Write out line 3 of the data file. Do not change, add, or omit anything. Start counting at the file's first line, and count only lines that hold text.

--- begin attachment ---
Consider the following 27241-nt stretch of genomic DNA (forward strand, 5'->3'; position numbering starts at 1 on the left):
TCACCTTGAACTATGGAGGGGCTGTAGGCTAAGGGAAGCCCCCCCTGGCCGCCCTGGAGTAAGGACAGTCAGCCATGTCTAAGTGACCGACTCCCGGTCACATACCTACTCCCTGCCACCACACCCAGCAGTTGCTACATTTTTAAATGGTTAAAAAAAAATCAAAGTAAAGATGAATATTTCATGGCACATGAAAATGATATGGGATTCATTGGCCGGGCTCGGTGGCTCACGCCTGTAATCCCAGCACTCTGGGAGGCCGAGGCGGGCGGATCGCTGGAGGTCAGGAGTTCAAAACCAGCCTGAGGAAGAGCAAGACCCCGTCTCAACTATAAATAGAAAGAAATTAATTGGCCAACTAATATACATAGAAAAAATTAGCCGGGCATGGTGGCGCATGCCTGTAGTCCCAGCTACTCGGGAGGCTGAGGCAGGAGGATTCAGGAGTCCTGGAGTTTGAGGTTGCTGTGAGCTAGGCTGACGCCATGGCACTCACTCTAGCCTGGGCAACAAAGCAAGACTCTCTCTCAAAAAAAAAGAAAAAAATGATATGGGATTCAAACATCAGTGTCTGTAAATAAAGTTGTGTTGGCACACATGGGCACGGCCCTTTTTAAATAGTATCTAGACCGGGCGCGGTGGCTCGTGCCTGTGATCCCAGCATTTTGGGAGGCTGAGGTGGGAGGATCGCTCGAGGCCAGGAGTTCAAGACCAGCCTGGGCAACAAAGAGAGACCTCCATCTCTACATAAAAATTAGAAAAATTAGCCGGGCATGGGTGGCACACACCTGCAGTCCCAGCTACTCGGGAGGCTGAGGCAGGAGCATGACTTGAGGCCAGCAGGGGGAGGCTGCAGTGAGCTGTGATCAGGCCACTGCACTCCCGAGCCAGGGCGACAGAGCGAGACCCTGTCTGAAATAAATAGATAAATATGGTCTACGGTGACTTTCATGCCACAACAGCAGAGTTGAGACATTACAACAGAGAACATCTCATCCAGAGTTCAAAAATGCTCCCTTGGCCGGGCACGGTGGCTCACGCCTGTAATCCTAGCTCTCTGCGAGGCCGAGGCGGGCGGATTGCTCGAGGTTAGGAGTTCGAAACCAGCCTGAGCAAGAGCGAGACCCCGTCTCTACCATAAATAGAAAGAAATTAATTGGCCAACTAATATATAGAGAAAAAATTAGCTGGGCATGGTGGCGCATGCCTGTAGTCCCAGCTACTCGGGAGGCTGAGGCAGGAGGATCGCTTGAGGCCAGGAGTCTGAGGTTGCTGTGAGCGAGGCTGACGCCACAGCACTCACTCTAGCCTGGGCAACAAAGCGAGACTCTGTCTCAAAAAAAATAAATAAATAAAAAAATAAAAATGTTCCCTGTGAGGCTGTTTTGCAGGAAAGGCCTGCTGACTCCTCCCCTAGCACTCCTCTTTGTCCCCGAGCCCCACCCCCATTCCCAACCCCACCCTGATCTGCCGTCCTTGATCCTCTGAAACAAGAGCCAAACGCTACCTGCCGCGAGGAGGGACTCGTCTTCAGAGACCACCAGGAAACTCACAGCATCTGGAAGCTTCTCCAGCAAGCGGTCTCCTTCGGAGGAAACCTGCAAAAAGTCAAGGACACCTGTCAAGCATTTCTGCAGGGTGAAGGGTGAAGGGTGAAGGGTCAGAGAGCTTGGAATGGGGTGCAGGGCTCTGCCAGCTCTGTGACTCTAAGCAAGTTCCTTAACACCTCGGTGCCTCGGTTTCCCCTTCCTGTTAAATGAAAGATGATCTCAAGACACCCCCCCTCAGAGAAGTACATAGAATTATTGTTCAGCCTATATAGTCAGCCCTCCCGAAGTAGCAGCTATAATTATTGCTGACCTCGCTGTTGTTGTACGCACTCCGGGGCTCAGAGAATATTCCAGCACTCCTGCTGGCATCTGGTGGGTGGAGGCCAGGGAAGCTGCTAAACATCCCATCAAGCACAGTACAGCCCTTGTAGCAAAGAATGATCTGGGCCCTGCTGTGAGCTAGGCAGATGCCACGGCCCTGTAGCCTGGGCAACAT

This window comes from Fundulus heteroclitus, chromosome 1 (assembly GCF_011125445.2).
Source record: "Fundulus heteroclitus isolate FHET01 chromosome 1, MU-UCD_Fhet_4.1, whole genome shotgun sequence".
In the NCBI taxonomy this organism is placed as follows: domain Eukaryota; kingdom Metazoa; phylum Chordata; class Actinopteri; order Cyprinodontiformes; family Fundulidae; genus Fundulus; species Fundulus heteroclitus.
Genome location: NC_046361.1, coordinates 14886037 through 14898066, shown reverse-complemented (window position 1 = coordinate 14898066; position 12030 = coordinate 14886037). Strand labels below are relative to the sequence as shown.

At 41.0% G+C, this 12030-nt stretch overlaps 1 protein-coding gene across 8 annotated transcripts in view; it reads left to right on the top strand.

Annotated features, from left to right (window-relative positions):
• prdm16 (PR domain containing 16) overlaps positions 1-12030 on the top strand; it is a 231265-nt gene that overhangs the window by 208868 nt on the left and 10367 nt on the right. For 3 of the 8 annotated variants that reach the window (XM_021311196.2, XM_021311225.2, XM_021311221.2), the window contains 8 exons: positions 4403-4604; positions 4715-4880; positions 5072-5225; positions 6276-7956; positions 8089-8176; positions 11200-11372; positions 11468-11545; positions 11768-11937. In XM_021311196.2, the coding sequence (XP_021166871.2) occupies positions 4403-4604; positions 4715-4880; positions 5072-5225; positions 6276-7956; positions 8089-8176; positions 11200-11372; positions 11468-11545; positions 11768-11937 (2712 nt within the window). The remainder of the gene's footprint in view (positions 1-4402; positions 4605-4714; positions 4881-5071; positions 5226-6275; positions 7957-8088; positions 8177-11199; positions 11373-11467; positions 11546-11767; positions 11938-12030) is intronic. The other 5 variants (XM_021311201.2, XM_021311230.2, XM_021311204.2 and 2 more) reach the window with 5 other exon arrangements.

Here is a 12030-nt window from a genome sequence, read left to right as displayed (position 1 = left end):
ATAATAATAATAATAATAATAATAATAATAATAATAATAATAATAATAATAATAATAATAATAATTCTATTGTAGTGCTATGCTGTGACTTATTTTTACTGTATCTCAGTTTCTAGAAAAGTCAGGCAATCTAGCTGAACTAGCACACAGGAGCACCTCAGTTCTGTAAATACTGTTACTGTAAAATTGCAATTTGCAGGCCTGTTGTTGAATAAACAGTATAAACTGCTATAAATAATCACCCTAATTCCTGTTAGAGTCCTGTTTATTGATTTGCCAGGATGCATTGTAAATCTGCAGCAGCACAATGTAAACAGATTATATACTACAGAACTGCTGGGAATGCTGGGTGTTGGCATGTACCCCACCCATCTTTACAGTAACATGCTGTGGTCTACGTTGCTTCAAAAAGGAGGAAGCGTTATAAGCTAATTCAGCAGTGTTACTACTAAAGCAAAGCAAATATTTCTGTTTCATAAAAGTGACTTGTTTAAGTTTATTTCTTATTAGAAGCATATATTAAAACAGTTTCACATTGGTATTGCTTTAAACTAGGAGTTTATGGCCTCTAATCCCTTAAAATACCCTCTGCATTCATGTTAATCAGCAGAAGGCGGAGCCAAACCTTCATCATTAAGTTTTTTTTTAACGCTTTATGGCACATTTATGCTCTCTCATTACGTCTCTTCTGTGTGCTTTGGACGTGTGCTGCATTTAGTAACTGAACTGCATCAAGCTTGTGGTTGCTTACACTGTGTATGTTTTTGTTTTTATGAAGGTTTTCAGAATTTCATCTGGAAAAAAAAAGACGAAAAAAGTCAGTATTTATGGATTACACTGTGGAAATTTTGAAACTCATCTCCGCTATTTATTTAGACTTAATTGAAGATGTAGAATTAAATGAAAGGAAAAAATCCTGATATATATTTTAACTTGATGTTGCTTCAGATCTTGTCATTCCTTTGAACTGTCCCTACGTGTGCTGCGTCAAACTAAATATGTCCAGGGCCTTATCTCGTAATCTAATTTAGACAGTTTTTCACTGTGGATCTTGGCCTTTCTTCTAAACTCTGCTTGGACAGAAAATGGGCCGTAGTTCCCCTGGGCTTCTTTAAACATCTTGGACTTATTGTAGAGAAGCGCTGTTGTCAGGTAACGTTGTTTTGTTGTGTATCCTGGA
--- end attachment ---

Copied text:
This window comes from Fundulus heteroclitus, chromosome 1 (assembly GCF_011125445.2).